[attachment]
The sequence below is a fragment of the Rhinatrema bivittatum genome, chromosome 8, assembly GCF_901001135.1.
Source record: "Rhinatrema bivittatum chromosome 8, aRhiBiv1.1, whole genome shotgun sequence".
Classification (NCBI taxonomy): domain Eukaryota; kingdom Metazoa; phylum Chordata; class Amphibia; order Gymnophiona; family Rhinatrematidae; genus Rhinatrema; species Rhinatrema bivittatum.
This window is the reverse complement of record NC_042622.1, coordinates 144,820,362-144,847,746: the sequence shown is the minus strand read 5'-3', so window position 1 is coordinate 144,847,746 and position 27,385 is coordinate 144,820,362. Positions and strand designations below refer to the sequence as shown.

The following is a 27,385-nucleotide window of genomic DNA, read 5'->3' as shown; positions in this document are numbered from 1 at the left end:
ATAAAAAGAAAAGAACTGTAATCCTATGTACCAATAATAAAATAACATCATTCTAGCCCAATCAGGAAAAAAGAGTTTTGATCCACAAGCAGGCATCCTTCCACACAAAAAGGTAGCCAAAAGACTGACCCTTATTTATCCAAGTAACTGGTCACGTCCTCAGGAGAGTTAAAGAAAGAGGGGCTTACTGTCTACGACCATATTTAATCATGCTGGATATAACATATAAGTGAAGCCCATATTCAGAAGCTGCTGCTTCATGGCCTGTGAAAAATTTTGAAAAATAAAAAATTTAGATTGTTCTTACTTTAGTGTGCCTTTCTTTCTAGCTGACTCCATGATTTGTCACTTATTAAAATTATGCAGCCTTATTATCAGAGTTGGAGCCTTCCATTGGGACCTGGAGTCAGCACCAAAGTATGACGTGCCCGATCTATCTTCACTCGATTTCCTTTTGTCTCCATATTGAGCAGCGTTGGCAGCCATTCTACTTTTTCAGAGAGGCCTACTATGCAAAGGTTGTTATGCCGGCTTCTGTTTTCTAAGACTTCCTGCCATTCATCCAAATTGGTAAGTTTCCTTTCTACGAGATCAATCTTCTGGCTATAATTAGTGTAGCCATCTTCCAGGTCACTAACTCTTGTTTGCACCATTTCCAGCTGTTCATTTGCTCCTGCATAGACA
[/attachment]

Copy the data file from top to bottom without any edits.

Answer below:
The sequence below is a fragment of the Rhinatrema bivittatum genome, chromosome 8, assembly GCF_901001135.1.
Source record: "Rhinatrema bivittatum chromosome 8, aRhiBiv1.1, whole genome shotgun sequence".
Classification (NCBI taxonomy): domain Eukaryota; kingdom Metazoa; phylum Chordata; class Amphibia; order Gymnophiona; family Rhinatrematidae; genus Rhinatrema; species Rhinatrema bivittatum.
This window is the reverse complement of record NC_042622.1, coordinates 144,820,362-144,847,746: the sequence shown is the minus strand read 5'-3', so window position 1 is coordinate 144,847,746 and position 27,385 is coordinate 144,820,362. Positions and strand designations below refer to the sequence as shown.

The following is a 27,385-nucleotide window of genomic DNA, read 5'->3' as shown; positions in this document are numbered from 1 at the left end:
ATAAAAAGAAAAGAACTGTAATCCTATGTACCAATAATAAAATAACATCATTCTAGCCCAATCAGGAAAAAAGAGTTTTGATCCACAAGCAGGCATCCTTCCACACAAAAAGGTAGCCAAAAGACTGACCCTTATTTATCCAAGTAACTGGTCACGTCCTCAGGAGAGTTAAAGAAAGAGGGGCTTACTGTCTACGACCATATTTAATCATGCTGGATATAACATATAAGTGAAGCCCATATTCAGAAGCTGCTGCTTCATGGCCTGTGAAAAATTTTGAAAAATAAAAAATTTAGATTGTTCTTACTTTAGTGTGCCTTTCTTTCTAGCTGACTCCATGATTTGTCACTTATTAAAATTATGCAGCCTTATTATCAGAGTTGGAGCCTTCCATTGGGACCTGGAGTCAGCACCAAAGTATGACGTGCCCGATCTATCTTCACTCGATTTCCTTTTGTCTCCATATTGAGCAGCGTTGGCAGCCATTCTACTTTTTCAGAGAGGCCTACTATGCAAAGGTTGTTATGCCGGCTTCTGTTTTCTAAGACTTCCTGCCATTCATCCAAATTGGTAAGTTTCCTTTCTACGAGATCAATCTTCTGGCTATAATTAGTGTAGCCATCTTCCAGGTCACTAACTCTTGTTTGCACCATTTCCAGCTGTTCATTTGCTCCTGCATAGACA